+ A normal receive error estimate as determined by the error of the
clock being used to declare the packet lost (it MUST be declared
lost if it is not received Timeout after the presumed send time as
determined by the receivers clock).
+ A TTL value of 255.
The last (possibly full, possibly incomplete) block (16 octets) of The last (possibly full, possibly incomplete) block (16 octets) of
data is padded with zeros if necessary. (These zeros are simple data is padded with zeros if necessary. (These zeros are simple
padding and should be distinguished from the 16 octets of Integrity padding and should be distinguished from the 16 octets of Integrity
Zero Padding that follow the session data and conclude the response Zero Padding that follow the session data and conclude the response
to Fetch-Session.) to Fetch-Session.)
6. OWAMP-Test 6. OWAMP-Test
This section describes OWAMP-Test protocol. It runs over UDP using This section describes OWAMP-Test protocol. It runs over UDP using
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OWAMP-Control session inherit its mode. OWAMP-Control session inherit its mode.
OWAMP-Control client, OWAMP-Control server, OWAMP-Test sender, and OWAMP-Control client, OWAMP-Control server, OWAMP-Test sender, and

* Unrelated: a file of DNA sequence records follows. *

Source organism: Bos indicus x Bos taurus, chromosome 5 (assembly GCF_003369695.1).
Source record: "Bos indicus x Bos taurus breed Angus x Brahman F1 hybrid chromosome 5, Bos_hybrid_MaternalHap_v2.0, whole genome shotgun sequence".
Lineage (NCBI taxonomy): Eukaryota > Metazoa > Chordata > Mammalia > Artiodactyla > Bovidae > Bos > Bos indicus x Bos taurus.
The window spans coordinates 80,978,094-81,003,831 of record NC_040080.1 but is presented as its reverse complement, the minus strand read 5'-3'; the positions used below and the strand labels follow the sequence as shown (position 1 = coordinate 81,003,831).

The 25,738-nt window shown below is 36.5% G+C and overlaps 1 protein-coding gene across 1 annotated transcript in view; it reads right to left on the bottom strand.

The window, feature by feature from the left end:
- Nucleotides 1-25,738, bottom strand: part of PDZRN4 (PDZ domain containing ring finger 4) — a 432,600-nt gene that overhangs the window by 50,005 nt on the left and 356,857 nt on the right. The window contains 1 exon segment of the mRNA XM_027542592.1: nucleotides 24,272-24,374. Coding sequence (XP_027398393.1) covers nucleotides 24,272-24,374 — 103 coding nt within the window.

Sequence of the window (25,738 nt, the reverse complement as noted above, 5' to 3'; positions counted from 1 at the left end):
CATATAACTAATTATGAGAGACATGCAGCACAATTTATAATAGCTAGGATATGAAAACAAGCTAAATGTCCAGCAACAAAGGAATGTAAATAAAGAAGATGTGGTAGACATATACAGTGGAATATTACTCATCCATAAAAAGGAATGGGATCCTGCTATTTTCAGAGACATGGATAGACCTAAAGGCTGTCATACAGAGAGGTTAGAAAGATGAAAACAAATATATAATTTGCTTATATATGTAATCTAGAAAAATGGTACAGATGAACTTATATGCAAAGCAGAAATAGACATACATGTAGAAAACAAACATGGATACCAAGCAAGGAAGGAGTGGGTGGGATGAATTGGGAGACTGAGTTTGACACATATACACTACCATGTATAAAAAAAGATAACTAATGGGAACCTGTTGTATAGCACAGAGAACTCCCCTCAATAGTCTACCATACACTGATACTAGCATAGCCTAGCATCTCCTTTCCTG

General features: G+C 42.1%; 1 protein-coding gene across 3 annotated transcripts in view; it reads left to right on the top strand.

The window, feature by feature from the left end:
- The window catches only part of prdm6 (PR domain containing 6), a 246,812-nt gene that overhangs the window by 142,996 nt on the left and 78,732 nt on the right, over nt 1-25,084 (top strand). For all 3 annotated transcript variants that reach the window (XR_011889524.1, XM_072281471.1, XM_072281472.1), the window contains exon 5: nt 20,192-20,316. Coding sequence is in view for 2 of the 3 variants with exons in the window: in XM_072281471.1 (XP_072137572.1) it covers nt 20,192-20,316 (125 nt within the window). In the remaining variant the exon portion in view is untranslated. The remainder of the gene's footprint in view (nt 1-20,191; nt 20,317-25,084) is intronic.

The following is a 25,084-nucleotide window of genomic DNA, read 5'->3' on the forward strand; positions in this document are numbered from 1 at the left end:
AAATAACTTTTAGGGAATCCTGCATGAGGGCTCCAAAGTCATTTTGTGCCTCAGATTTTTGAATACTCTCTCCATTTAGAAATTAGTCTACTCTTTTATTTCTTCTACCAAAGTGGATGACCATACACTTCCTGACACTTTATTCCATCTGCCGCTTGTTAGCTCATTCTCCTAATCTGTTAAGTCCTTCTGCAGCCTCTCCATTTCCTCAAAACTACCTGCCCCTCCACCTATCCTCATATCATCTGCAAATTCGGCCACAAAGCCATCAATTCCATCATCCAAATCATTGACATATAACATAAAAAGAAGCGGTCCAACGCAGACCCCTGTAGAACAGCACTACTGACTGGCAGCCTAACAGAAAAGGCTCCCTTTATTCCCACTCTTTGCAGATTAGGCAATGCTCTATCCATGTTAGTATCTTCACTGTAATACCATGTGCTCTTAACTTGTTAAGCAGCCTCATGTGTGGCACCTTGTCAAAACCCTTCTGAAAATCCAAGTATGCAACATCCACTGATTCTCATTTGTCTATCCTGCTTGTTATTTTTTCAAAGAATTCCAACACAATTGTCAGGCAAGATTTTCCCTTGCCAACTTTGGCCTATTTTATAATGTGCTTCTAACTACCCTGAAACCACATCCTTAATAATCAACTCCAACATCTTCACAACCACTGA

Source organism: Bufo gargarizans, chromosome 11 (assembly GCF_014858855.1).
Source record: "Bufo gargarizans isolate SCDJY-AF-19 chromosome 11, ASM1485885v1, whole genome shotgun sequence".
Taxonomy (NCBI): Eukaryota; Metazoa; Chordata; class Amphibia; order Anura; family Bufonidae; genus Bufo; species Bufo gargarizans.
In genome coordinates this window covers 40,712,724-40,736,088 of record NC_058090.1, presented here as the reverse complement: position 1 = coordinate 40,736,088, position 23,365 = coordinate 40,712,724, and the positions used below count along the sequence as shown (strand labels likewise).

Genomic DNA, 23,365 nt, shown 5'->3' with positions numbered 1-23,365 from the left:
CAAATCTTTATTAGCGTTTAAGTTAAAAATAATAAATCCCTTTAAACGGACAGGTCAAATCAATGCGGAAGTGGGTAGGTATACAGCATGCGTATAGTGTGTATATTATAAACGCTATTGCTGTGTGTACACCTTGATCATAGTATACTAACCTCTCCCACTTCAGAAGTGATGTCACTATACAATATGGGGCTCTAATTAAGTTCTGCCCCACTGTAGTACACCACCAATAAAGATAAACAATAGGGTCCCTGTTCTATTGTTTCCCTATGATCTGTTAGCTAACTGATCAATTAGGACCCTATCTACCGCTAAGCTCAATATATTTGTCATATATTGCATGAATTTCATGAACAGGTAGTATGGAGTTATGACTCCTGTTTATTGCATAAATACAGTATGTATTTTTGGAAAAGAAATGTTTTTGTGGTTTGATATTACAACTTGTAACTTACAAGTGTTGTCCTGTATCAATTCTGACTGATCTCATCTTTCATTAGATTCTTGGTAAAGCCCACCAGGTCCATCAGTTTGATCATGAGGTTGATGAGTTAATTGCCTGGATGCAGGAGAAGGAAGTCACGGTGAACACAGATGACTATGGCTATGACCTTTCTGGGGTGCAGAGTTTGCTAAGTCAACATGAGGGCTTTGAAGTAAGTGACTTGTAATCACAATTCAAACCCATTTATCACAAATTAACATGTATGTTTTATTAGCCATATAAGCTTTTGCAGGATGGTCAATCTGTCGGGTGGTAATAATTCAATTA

OWAMP-Test receiver can potentially all be different machines. (In a OWAMP-Test receiver can potentially all be different machines. (In a
typical case we expect that there will be only two machines.) typical case we expect that there will be only two machines.)
6.1. Sender Behavior 6.1. Sender Behavior
The sender sends the receiver a stream of packets with schedule as The sender sends the receiver a stream of packets with schedule as
specified in the Request-Session command. The sender SHOULD set the specified in the Request-Session command. The sender SHOULD set the
TTL in the UDP packet to 255. The format of the body of a UDP packet TTL in IPv4 (or Hop Limit in IPv6) in the UDP packet to 255. The
in the stream depends on the mode being used. format of the body of a UDP packet in the stream depends on the mode
being used.
For unauthenticated mode: For unauthenticated mode:
0 1 2 3 0 1 2 3
0 1 2 3 4 5 6 7 8 9 0 1 2 3 4 5 6 7 8 9 0 1 2 3 4 5 6 7 8 9 0 1 0 1 2 3 4 5 6 7 8 9 0 1 2 3 4 5 6 7 8 9 0 1 2 3 4 5 6 7 8 9 0 1
+-+-+-+-+-+-+-+-+-+-+-+-+-+-+-+-+-+-+-+-+-+-+-+-+-+-+-+-+-+-+-+-+ +-+-+-+-+-+-+-+-+-+-+-+-+-+-+-+-+-+-+-+-+-+-+-+-+-+-+-+-+-+-+-+-+
| Sequence Number | | Sequence Number |
+-+-+-+-+-+-+-+-+-+-+-+-+-+-+-+-+-+-+-+-+-+-+-+-+-+-+-+-+-+-+-+-+ +-+-+-+-+-+-+-+-+-+-+-+-+-+-+-+-+-+-+-+-+-+-+-+-+-+-+-+-+-+-+-+-+
| Timestamp | | Timestamp |
| | | |
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Receiver knows when the sender will send packets. The following Receiver knows when the sender will send packets. The following
parameter is defined: Timeout (from Request-Session). Packets that parameter is defined: Timeout (from Request-Session). Packets that